This is the life-blood of your business. There are many avenues to prospecting, web and in-print advertising, direct mail, telemarketing, expositions, and cold-calling by sales reps. What many business owners don’t realize is that as you progress through each of those just listed, the cost-per-contact becomes greater.
In most cases, salespeople are needed to consummate the sale. But, doesn’t it make sense to increase the likelihood of closing sales by “softening” the prospective clients up by building name recognition and credibility by utilizing the other prospecting/marketing methods as well? Enough said about building a well-balanced marketing plan for now. Let’s get into some simple rules for what most people think about when they think of prospecting.
As stated before, know who it is you need to meet with. I have worked with hundreds of sales people and many of them come from the mindset that all they need to do is set enough appointments with enough people and they will get sales. And, that’s true. As the saying goes, “A blind hog will route up an ear of corn every once in a while.”
It is an exhausting and discouraging way of doing business. No wonder so many salespeople don’t meet their quotas and don’t last long in sales. By targeting the prospecting efforts on people that have a high likelihood of wanting and being able to buy, you will have good time management and a great conversion rate.
Preparation. Know the person and the company you’re contacting. Do you know what is happening with the company you’re about to contact? Are they being bought by another company or are they buying another company? Are their profits going up, or are they going down? Are there any significant things happening that are on their website or in the news or Internet? What about the person you’re wanting to contact? Are they new to the company? Have they recently received a promotion? Is there any information about them in Facebook or other community websites?
Have a script. Too many people think they know their product so well that they will just “wing it”. They never say the same thing twice, so they never know what works, and doesn’t work, when they are prospecting and setting appointments. I’m not saying to be a robot. Be conversational, but have a base of wording that you share each and every time so that you have consistency. Also, keep track anytime you make a change to your basic verbiage.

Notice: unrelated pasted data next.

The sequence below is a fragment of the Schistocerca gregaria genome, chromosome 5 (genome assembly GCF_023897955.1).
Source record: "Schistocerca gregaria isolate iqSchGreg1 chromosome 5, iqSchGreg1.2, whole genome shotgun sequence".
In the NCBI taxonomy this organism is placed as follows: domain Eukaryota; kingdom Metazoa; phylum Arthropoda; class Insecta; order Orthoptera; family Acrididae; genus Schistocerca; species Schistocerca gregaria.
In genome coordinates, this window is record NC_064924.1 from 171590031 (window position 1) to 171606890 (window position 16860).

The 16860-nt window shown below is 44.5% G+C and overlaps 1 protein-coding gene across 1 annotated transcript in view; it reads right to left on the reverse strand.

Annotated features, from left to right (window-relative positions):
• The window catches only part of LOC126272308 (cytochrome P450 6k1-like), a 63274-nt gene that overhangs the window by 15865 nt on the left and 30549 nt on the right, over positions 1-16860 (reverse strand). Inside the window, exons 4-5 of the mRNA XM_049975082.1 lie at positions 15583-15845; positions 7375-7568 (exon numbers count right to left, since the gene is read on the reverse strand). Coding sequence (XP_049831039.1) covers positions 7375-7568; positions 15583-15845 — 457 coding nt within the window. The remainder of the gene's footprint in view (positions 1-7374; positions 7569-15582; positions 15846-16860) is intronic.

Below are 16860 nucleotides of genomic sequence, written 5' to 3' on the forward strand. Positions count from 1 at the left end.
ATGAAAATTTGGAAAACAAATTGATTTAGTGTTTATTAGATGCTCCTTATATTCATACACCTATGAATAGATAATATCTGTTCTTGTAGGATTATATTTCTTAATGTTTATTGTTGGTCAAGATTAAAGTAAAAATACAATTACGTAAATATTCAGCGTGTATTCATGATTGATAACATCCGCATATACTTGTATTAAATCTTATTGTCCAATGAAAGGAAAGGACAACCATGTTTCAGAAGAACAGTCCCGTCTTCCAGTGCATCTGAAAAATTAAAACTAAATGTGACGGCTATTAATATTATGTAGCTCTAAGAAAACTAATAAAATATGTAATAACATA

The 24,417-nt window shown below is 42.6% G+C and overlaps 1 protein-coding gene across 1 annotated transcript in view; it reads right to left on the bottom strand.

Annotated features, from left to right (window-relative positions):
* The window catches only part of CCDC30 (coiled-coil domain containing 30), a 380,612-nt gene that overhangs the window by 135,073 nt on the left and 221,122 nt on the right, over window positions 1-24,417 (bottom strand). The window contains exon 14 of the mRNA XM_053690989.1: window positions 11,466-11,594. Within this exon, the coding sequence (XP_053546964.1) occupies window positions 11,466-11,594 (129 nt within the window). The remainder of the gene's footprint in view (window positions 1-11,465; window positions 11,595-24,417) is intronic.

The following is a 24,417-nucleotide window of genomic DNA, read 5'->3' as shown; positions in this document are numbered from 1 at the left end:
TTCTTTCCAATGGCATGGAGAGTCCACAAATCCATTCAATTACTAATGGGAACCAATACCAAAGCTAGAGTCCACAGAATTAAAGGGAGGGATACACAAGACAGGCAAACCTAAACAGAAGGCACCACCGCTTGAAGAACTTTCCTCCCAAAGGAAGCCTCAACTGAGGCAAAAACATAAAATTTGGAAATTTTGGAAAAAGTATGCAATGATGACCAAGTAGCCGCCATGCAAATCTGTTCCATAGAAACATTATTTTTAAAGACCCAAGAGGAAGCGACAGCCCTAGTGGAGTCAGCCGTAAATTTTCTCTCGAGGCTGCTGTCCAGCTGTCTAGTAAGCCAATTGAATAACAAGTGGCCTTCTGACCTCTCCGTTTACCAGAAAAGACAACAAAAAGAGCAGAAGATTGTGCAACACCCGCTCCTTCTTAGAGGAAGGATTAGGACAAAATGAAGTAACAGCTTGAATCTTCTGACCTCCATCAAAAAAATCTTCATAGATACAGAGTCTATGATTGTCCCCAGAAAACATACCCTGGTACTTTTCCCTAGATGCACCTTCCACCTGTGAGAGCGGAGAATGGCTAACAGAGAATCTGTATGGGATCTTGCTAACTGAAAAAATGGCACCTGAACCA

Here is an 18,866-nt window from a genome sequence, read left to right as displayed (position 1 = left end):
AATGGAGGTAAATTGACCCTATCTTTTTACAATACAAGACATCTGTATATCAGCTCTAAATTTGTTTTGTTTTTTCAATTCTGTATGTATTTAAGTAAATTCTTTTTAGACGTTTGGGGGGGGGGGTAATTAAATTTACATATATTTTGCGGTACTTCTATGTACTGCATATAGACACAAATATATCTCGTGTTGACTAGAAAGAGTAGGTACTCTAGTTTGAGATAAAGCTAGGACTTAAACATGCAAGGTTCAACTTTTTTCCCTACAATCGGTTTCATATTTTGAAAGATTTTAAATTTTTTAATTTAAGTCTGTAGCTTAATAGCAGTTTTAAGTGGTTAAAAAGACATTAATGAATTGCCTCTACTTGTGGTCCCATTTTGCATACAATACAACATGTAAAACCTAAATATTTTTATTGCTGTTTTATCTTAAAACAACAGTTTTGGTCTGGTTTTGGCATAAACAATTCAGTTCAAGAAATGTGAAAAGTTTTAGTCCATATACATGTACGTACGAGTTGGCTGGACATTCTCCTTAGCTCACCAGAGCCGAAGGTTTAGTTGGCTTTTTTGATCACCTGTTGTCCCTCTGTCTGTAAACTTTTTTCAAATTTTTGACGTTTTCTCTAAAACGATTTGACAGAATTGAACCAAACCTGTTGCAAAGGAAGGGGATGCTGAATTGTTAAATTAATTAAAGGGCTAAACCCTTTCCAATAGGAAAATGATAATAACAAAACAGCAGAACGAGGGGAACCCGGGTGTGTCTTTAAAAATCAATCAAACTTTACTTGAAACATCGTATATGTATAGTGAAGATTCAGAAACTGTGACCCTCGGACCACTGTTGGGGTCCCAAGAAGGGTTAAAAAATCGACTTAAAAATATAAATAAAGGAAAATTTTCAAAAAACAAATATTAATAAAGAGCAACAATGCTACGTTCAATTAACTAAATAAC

If, on Monday morning, you started using a new word, or words, in your script, document it. If you see that you are getting better results, then continue to use the new verbiage. If the results are worse than before you starting using the new verbiage, obviously you’ll want to go back to using the verbiage you were before.
Again, don’t change things up so often that you can’t tell what works well. Give a new twist about two weeks before changing again, unless you see your results falling off fast. If that’s the case, go back to “home” immediately!
Have a goal. Prospecting is usually the least glamorous and least favorite activity for salespeople. It’s like running on the treadmill. If you don’t set a goal for the amount of time you WILL stay on it, then you’ll quit as soon as the first gasp of air comes or you start to hurt. Depending on the business and the length of the sales cycle, I recommend adding at least 5 to 30 NEW prospects each day.
So, what this means is that you’re not going home, you’re not leaving your desk, you’re not having dinner…until you have those NEW prospects. The same applies to setting appointments. Have a goal for each day or week for the number of NEW appointments you will set. By doing this, you’ll not fall into the up-and-down cycle of business and income that so many sales and business people do.
Use a good CRM. With as much effort that it takes to prospect, you want to make sure that you capture the results of your work. Not just the appointments you’ve set, but those that aren’t prospects for now, and those that will never be prospects. Duplication of your, or your sales peoples’ efforts, is costly. Take time to analyze the information in your CRM on a weekly basis. I like to do ratios of contacts:appointments, appointments:sales, dollars:sales, and dollars:contacts. This way you can track yourself or your salespeople on how effective you or they are being. You should see an ever increasing trend of effectiveness.
At the first sign of stagnation or reversal, you need to find out what is happening so you can immediately correct it. By the way, tracking the dollars:contacts is a great motivating tool. With that information, you exactly how much it means to you in revenue every time a person is contacted. So, if you know you make $1000 every time you talk to a person, whether they buy or not, that keeps you and your sales team motivated to prospect!